Former Labour MP Lord McFall will warn against creating an elected second chamber, saying voters care more about health and education.
The Speaker of the Lords is set to condemn Labour’s plans to abolish the second chamber, claiming changing it to a fully elected House would “present fundamental challenges”.
Sir Keir Starmer announced the plan on Monday – alongside former prime minister Gordon Brown – as the pair insisted a new Labour government would ensure “the biggest transfer of power out of Westminster and Whitehall [that] our country has seen”.
But while Lord McFall – once a Labour MP himself – agrees with the need to reform the red benches, he will criticise the direction the party is taking.
He fears it could “threaten both the balance of our constitution and our capability across parliament to deliver good and effective legislation”.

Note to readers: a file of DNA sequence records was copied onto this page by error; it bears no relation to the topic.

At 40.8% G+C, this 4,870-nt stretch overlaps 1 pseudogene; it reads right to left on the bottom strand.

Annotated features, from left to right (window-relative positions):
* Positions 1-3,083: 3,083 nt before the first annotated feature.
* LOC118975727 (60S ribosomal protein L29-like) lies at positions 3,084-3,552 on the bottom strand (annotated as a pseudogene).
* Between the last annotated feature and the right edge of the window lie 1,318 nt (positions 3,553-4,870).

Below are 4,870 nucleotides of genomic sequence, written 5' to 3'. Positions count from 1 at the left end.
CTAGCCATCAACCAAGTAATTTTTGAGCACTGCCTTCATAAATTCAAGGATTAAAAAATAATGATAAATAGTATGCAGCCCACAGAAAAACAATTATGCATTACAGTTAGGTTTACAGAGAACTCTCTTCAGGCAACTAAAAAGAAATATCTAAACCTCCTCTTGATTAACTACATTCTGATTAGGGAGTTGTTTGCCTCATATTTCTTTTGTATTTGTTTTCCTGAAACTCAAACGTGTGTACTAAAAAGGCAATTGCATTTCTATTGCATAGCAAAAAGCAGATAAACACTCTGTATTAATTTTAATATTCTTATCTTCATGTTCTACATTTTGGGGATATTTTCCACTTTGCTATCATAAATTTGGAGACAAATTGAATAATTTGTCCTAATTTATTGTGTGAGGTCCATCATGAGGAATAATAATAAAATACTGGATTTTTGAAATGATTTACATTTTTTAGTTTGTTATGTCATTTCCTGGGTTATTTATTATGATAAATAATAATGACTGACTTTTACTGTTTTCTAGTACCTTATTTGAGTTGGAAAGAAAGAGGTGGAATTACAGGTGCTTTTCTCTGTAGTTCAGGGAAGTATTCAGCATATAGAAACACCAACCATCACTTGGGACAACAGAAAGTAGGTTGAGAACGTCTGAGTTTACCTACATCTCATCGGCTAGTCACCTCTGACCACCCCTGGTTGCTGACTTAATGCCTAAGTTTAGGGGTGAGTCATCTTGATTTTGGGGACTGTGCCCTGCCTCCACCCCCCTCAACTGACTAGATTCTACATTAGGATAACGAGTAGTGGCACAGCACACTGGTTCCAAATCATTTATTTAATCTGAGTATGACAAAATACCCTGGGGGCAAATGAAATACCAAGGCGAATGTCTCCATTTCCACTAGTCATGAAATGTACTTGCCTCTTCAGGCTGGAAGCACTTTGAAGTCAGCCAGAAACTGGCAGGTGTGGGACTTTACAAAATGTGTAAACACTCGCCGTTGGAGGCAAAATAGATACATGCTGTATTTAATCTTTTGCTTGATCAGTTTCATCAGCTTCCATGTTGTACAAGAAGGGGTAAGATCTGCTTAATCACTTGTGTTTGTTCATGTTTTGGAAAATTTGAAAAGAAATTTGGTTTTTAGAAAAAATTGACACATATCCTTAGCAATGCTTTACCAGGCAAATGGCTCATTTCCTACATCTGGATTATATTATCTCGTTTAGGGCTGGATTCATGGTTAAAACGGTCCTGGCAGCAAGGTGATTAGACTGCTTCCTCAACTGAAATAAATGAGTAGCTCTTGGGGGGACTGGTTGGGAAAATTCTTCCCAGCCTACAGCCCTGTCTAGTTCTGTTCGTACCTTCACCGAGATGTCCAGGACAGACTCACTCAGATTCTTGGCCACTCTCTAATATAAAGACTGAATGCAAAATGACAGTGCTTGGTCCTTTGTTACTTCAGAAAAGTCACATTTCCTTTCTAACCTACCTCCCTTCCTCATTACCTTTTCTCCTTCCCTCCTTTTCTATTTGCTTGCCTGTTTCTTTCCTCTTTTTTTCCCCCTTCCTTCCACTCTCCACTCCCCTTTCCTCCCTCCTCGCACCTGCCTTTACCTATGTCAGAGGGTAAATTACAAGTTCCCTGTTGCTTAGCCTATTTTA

Giving a lecture to the Hansard Society in Westminster later today, he is expected to say: “The House of Lords needs to keep up with the times.
“If it doesn’t, it will decline, and that’s bad for our politics and our democracy.”
Lord McFall will recommend making the chamber “smaller, more inclusive and more representative of all parts of the United Kingdom”.
But he will warn about the need for buy-in to the plans from across the political spectrum, saying “previous failed attempts at far-reaching change illustrate that without agreement across parties even the most worthy proposals could be found wanting”.
The Speaker will also say the electorate “makes their decisions based upon the issues that matter to them” rather than constitutional reform, adding: “While I think that the future of the House of Lords is important, I am not certain it ranks above topics such as health, education and the economy for most voters.”Advertisement
Sky News contacted Labour for a response, but the party declined to comment.